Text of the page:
I hope that if any of you guys are stranded, you get back soon.
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Old 18-04-2010, 11:18 PM   #16
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It was a rather nice tinge of yellow down here in Bristol, my neighbour commented on it. As soon as my mum and I saw the news on the ash a few days ago we had a worried phonecall from Grandmother asking if she'd be all right. We had to tell her it would be just like swine/avian flu, mad cow disease, and all the other over-hyped 'health risks'. I dont care if it's a good story, more care should be taken to assure people that what is harmless, such as the ash (maybe not the flu but you know what i mean),is harmless and we aren't all going to die...again. Poor lady is 84! My housemate says his friend is stuck in Florida for the next 10 days.
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Old 19-04-2010, 10:01 AM   #17
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I expected to see a quite a few low altitude prop planes flying and helicopters.
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Old 19-04-2010, 10:50 AM   #18
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Thats a point, now that the planes from Birstol Int. aren't flying over i've noticed the light stuff buzzing about more. They dont seem to be bothered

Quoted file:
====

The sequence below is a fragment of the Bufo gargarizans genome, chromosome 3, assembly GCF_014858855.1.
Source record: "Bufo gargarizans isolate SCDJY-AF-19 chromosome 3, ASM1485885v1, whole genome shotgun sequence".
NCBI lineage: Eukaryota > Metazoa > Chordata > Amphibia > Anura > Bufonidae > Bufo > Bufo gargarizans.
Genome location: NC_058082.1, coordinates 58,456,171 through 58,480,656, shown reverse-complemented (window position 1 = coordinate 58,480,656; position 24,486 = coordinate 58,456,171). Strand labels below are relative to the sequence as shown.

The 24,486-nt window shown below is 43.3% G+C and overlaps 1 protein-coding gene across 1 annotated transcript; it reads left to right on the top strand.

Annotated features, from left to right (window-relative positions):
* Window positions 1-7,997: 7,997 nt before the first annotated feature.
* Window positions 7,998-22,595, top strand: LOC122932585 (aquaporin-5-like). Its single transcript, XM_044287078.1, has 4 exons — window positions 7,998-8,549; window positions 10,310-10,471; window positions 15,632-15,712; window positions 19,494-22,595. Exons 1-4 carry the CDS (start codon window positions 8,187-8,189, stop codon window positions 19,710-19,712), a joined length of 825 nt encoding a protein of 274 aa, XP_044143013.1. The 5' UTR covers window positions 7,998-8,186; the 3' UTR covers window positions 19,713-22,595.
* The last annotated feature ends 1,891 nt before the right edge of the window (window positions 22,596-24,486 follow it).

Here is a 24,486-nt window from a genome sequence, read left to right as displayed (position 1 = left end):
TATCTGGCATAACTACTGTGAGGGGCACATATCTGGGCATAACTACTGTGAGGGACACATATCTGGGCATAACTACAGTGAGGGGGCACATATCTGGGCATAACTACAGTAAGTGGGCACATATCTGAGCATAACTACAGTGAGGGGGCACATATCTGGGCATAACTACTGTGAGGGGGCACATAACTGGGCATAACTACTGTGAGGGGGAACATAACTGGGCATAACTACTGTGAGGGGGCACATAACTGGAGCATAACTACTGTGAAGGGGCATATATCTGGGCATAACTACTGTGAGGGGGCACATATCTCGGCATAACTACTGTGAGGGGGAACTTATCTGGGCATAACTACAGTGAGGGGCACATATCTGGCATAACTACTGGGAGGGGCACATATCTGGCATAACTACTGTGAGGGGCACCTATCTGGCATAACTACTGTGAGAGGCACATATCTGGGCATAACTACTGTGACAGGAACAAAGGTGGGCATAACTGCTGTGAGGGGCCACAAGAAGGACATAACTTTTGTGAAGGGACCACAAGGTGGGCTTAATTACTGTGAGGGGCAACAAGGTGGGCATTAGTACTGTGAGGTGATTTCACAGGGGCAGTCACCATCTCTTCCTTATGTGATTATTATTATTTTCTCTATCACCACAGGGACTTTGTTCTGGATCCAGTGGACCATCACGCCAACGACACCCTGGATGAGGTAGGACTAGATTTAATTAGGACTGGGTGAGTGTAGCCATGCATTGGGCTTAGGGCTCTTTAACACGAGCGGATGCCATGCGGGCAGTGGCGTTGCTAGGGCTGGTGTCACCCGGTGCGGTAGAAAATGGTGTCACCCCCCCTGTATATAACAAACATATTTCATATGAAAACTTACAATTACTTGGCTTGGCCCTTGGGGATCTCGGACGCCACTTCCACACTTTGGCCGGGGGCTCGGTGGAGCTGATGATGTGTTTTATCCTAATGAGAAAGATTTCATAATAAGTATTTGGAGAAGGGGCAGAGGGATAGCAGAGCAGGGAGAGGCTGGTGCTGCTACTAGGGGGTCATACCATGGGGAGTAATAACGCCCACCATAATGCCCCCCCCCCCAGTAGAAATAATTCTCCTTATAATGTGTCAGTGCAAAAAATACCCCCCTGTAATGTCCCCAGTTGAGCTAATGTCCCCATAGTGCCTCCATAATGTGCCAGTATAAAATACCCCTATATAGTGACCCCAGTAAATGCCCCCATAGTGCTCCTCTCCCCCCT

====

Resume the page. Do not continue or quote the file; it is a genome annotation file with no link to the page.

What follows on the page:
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Old 19-04-2010, 12:22 PM   #19
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I've just had the busiest weekend at work I can remember out on the Channel, we've been carrying the average seasonal daily qouta for all ferry companies on every vessel, every trip, in terms of foot passengers, ie: on average 300 per day through the port at this time of year, all the companies have had these kind of numbers on single crossings.

And whilst I appreciate how frustrating and difficult it has been for these people to get back across Europe it would have been nicer if they in turn would appreciate the unprecedented situation and that the alternative travel services have been stretched to their limits in terms of resources to help get them back in both directions. To be be fair it is a small minority of self important Snobs, that have had the audacity to moan and bitch, on the whole the general public have been very gracious and thankful for getting them back.
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Old 19-04-2010, 02:29 PM   #20
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Did you also know that the news reported that the same thick,bellowing blanket
of Volcanic Ash coming from Iceland is still growing and starting to spread,not
just to most of the areas of Great Europe.St John's in Newfoundland is expected
to be engulfed by that stuff too.

Did you heard that it was snowing in where the Cherry Blossom trees are in Tokyo while this was going,coincedence I think not.Something really big is
going on here!